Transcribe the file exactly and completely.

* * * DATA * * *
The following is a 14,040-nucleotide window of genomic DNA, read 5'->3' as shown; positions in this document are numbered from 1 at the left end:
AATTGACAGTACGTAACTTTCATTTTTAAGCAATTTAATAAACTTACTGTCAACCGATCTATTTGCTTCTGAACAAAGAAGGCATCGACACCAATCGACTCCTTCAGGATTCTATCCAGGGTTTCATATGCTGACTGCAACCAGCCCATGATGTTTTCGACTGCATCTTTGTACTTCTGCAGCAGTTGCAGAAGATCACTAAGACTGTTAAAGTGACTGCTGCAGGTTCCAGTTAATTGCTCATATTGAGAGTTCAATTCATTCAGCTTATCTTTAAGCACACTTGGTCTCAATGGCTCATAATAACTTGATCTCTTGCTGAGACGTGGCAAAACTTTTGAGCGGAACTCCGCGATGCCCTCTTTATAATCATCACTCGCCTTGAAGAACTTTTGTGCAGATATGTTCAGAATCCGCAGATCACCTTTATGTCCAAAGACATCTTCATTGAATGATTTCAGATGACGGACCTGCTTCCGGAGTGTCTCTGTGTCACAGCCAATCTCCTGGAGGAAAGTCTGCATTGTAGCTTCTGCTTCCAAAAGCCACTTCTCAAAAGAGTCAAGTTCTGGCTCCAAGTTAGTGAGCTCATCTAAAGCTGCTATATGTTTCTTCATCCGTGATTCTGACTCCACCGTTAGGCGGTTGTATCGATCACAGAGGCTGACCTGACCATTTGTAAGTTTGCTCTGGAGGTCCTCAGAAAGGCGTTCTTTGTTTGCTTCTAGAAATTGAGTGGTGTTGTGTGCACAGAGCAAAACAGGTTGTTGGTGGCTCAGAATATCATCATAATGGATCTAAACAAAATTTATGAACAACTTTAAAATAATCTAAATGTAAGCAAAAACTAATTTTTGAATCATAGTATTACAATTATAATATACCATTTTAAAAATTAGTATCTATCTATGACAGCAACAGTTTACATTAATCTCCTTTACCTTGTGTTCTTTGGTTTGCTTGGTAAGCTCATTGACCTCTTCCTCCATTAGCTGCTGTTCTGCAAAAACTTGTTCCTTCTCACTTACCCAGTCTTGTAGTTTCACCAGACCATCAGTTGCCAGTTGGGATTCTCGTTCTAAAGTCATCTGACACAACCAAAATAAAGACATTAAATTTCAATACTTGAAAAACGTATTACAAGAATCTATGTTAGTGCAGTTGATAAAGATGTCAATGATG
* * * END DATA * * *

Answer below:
The following is a 14,040-nucleotide window of genomic DNA, read 5'->3' as shown; positions in this document are numbered from 1 at the left end:
AATTGACAGTACGTAACTTTCATTTTTAAGCAATTTAATAAACTTACTGTCAACCGATCTATTTGCTTCTGAACAAAGAAGGCATCGACACCAATCGACTCCTTCAGGATTCTATCCAGGGTTTCATATGCTGACTGCAACCAGCCCATGATGTTTTCGACTGCATCTTTGTACTTCTGCAGCAGTTGCAGAAGATCACTAAGACTGTTAAAGTGACTGCTGCAGGTTCCAGTTAATTGCTCATATTGAGAGTTCAATTCATTCAGCTTATCTTTAAGCACACTTGGTCTCAATGGCTCATAATAACTTGATCTCTTGCTGAGACGTGGCAAAACTTTTGAGCGGAACTCCGCGATGCCCTCTTTATAATCATCACTCGCCTTGAAGAACTTTTGTGCAGATATGTTCAGAATCCGCAGATCACCTTTATGTCCAAAGACATCTTCATTGAATGATTTCAGATGACGGACCTGCTTCCGGAGTGTCTCTGTGTCACAGCCAATCTCCTGGAGGAAAGTCTGCATTGTAGCTTCTGCTTCCAAAAGCCACTTCTCAAAAGAGTCAAGTTCTGGCTCCAAGTTAGTGAGCTCATCTAAAGCTGCTATATGTTTCTTCATCCGTGATTCTGACTCCACCGTTAGGCGGTTGTATCGATCACAGAGGCTGACCTGACCATTTGTAAGTTTGCTCTGGAGGTCCTCAGAAAGGCGTTCTTTGTTTGCTTCTAGAAATTGAGTGGTGTTGTGTGCACAGAGCAAAACAGGTTGTTGGTGGCTCAGAATATCATCATAATGGATCTAAACAAAATTTATGAACAACTTTAAAATAATCTAAATGTAAGCAAAAACTAATTTTTGAATCATAGTATTACAATTATAATATACCATTTTAAAAATTAGTATCTATCTATGACAGCAACAGTTTACATTAATCTCCTTTACCTTGTGTTCTTTGGTTTGCTTGGTAAGCTCATTGACCTCTTCCTCCATTAGCTGCTGTTCTGCAAAAACTTGTTCCTTCTCACTTACCCAGTCTTGTAGTTTCACCAGACCATCAGTTGCCAGTTGGGATTCTCGTTCTAAAGTCATCTGACACAACCAAAATAAAGACATTAAATTTCAATACTTGAAAAACGTATTACAAGAATCTATGTTAGTGCAGTTGATAAAGATGTCAATGATG